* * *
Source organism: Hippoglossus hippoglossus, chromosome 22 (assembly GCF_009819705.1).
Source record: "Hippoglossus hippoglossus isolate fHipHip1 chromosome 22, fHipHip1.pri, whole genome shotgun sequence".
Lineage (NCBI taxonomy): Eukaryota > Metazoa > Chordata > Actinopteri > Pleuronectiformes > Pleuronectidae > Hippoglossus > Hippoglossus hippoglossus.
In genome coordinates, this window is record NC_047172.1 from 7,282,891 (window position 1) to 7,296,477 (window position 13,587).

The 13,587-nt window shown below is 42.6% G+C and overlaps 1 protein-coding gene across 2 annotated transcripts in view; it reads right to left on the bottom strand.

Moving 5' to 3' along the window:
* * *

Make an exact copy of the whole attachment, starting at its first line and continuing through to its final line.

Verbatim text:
Source organism: Hippoglossus hippoglossus, chromosome 22 (assembly GCF_009819705.1).
Source record: "Hippoglossus hippoglossus isolate fHipHip1 chromosome 22, fHipHip1.pri, whole genome shotgun sequence".
Lineage (NCBI taxonomy): Eukaryota > Metazoa > Chordata > Actinopteri > Pleuronectiformes > Pleuronectidae > Hippoglossus > Hippoglossus hippoglossus.
In genome coordinates, this window is record NC_047172.1 from 7,282,891 (window position 1) to 7,296,477 (window position 13,587).

The 13,587-nt window shown below is 42.6% G+C and overlaps 1 protein-coding gene across 2 annotated transcripts in view; it reads right to left on the bottom strand.

Moving 5' to 3' along the window: